Bannon fancies himself a teacher of history, policy, and strategy. But what he really teaches, by example, is the psychology of the fascist intellectual.Also at Slate, I reckon Jamelle Bouie is also right:
The term “fascism” is thrown around too casually by the left, as “socialism” is by the right. But fascism has a genuine meaning based on past cases, and you can see its themes in Bannon’s interview. Fascism’s core idea is allegiance to a leader in the name of national greatness. What distinguishes fascism from republicanism is how he responds to conflicts between the leader and countervailing principles or institutions. A republican welcomes such conflicts as ways to challenge and check the power of the executive. A fascist, perceiving these conflicts as obstacles to national unity, seeks to obliterate them and to consolidate power.Bannon takes the latter approach.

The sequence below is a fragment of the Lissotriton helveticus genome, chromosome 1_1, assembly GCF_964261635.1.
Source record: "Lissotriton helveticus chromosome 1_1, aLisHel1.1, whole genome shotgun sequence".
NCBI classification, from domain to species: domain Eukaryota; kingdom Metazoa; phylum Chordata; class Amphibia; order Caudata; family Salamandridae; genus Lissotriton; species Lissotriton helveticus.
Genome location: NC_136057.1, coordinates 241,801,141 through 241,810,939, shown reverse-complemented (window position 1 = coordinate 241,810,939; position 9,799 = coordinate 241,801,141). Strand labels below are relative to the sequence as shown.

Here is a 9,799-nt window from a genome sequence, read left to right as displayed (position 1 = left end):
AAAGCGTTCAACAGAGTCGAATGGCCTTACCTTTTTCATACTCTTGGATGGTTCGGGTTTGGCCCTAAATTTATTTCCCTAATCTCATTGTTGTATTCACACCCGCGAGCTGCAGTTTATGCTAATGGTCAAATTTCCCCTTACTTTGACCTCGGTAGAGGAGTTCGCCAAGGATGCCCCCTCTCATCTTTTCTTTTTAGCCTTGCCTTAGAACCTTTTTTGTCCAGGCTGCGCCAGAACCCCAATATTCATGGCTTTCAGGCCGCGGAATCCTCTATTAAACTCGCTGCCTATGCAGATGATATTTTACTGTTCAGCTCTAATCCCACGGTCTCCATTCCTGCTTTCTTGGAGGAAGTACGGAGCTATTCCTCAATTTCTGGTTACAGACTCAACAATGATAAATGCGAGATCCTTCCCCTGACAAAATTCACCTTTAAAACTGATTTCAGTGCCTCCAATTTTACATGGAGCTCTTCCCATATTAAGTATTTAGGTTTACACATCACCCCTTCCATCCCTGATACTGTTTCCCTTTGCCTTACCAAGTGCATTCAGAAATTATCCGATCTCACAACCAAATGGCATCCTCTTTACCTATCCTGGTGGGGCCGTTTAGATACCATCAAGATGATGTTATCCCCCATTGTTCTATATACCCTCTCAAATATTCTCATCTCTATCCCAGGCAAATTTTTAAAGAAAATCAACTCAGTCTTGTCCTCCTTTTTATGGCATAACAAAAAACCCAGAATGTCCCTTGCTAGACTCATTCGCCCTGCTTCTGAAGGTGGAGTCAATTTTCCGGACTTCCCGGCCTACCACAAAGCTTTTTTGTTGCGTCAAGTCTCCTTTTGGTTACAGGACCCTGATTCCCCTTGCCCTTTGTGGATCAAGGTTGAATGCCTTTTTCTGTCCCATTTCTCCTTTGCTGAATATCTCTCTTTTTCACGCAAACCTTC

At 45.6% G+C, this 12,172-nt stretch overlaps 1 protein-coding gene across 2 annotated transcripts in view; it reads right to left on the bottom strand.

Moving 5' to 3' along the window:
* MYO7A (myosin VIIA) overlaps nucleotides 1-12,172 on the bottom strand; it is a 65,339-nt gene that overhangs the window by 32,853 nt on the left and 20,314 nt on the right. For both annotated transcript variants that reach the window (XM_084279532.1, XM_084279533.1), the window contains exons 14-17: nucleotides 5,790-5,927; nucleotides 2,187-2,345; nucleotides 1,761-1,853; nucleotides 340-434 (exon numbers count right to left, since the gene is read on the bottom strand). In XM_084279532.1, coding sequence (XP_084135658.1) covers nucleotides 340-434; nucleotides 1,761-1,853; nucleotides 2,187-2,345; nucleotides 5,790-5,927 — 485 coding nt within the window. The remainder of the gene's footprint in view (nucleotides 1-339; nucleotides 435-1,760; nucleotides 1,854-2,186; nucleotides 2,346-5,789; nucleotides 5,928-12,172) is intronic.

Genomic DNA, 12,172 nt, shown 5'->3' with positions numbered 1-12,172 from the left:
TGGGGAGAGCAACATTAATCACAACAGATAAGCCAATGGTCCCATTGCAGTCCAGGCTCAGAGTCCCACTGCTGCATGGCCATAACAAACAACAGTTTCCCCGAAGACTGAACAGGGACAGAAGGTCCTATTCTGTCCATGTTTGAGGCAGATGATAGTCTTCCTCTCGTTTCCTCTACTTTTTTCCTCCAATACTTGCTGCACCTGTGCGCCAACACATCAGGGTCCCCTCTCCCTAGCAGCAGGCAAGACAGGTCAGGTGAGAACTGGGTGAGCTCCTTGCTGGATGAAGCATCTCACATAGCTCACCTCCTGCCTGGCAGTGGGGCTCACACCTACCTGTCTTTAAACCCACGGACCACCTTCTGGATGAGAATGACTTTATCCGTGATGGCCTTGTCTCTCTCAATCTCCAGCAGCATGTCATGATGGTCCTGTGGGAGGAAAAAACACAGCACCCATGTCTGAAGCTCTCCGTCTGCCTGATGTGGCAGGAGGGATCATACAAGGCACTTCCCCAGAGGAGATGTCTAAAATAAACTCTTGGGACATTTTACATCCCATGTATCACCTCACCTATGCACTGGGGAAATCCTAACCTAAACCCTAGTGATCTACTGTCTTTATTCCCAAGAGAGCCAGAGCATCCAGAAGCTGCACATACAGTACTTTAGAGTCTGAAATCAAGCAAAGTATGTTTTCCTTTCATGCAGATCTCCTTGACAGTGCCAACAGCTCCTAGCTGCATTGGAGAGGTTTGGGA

Steve Bannon’s Intellectual Reputation Is a Charade
His erudite-sounding arguments ignore facts and revise history to coincide with his nationalist worldview.